Climate finance in the Pacific: An overview of flows to the region’s Small Island Developing States
This working paper presents an analysis of climate finance flows to Pacific Island states in 2010–2014, collectively and by country, as well as more recent data on flows from multilateral climate funds.
The Small Island Developing States (SIDS) of the Pacific face serious threats from climate change and will need significant international climate finance if they are to be able to respond. However, there is very little synthesized data on climate finance in the Pacific region. This paper aims to fill that gap by analysing published data reported by donor countries and multilateral climate funds to the Organisation for Economic Co-operation and Development (OECD) Development Assistance Committee.
The analysis covers 15 countries, collectively and individually: the Cook Islands, Federated States of Micronesia, Fiji, Kiribati, Nauru, Niue, Palau, Papua New Guinea, Republic of Marshall Islands, Samoa, Solomon Islands, Timor Leste, Tonga, Tuvalu and Vanuatu. It finds that in 2010–2014, a total of 748 million USD in finance principally targeting climate change was committed to those countries, almost all as grants. Around 59% was for adaptation, 36% for mitigation, and 5% for both together.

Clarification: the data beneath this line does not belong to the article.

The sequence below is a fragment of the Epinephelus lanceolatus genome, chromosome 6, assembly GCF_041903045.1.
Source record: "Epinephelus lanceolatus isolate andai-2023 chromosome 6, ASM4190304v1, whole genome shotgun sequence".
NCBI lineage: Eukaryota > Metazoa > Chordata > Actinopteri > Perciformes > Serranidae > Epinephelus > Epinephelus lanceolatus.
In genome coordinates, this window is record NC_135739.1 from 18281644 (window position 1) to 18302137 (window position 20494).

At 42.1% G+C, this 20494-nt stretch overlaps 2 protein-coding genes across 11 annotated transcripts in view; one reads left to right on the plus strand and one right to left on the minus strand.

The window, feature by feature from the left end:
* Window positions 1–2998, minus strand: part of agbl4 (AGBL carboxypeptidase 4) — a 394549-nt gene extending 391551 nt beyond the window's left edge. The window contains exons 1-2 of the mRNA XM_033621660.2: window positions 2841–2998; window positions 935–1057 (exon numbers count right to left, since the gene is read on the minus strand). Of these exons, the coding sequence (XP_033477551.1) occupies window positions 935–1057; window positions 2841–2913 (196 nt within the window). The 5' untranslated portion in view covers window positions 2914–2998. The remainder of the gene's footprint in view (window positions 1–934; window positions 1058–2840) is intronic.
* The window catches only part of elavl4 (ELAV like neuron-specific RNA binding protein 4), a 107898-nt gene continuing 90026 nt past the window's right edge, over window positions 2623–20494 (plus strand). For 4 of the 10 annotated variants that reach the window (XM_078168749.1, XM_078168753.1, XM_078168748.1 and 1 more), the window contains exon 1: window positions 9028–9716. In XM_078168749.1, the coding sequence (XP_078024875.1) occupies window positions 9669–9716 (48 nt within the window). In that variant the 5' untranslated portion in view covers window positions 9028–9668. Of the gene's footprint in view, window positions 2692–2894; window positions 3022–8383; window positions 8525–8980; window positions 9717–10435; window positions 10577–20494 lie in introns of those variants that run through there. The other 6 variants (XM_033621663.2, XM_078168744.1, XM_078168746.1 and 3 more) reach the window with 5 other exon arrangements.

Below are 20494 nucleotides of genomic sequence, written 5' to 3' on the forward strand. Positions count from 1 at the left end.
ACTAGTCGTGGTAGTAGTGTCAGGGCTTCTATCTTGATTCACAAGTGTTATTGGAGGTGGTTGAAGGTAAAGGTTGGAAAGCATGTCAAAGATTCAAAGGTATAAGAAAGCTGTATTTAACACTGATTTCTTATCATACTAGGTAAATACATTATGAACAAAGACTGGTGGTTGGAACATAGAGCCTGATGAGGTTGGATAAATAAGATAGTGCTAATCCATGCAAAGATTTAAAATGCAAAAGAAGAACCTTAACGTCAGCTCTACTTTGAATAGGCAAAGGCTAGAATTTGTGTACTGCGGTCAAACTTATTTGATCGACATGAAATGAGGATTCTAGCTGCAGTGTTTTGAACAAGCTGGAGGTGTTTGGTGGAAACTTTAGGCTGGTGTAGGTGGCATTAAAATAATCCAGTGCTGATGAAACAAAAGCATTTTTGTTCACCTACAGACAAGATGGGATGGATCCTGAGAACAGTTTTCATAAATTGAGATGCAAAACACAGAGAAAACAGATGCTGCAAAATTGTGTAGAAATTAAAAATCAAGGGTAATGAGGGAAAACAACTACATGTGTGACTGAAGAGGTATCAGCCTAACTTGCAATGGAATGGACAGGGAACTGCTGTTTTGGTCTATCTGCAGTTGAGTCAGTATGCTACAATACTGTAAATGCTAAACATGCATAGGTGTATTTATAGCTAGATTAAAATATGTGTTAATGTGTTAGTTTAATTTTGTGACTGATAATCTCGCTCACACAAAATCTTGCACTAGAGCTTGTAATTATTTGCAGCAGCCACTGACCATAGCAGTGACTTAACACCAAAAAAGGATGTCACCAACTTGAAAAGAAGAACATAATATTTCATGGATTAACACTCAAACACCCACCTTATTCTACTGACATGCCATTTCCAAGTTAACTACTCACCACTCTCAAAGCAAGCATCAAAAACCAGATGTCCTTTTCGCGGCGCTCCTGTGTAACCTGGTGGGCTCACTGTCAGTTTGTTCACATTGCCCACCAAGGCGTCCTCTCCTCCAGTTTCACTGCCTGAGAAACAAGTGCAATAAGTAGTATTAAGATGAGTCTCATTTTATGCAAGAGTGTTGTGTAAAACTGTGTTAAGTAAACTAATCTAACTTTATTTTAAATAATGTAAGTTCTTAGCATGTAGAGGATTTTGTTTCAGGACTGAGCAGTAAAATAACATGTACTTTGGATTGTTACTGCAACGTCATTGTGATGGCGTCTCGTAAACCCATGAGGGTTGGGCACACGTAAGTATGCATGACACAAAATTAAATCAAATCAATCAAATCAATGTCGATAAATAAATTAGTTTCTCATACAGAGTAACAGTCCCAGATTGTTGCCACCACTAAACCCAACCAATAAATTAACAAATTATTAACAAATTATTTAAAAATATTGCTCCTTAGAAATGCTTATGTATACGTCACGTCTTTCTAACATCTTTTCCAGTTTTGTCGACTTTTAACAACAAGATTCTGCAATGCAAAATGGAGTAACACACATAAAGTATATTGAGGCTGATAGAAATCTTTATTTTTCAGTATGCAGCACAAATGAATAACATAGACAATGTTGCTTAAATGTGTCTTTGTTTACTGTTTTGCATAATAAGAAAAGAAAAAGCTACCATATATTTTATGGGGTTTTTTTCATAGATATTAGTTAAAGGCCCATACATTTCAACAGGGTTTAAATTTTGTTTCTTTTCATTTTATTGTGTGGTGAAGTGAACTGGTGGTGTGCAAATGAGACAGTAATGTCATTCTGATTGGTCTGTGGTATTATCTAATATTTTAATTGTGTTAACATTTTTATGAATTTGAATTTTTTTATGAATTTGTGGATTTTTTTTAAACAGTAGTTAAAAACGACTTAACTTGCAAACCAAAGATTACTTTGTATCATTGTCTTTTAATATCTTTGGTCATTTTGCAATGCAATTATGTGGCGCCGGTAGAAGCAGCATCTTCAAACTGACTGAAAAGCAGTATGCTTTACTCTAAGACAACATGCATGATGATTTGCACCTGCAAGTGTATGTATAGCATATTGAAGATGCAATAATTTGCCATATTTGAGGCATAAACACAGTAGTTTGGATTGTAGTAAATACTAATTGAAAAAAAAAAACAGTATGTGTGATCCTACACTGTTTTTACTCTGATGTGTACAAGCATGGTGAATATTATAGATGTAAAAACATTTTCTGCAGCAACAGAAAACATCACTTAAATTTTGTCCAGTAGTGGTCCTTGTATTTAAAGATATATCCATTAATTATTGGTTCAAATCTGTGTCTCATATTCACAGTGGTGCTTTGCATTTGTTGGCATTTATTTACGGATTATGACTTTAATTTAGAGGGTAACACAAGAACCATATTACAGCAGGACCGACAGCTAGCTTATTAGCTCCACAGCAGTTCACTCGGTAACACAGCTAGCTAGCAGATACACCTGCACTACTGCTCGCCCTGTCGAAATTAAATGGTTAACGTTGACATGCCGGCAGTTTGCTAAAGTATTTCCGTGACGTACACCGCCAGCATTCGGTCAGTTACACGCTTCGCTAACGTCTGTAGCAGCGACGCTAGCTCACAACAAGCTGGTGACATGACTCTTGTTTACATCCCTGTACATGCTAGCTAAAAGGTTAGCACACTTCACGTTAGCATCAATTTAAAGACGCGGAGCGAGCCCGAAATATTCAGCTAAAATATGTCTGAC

About 72% was sourced through bilateral channels. Among the multilateral funds, the Global Environment Facility, combining the GEF Trust Fund and the Least Developed Countries Fund, was by far the largest source through 2014, though since 2015, there have been several large allocations to some Pacific countries, particularly from the Pilot Program for Climate Resilience and the Green Climate Fund.
The vast majority of the funding (86%) is being delivered as project-based support, while direct budget support is rare. In terms of sectoral distribution, the largest share of funding has supported work to create an “enabling environment”.
Along with quantifying the data, the paper identifies patterns that warrant further exploration, such as differences between bilateral and multilateral flows and between countries. It also highlights the importance of making available more transparent, comprehensive climate finance data.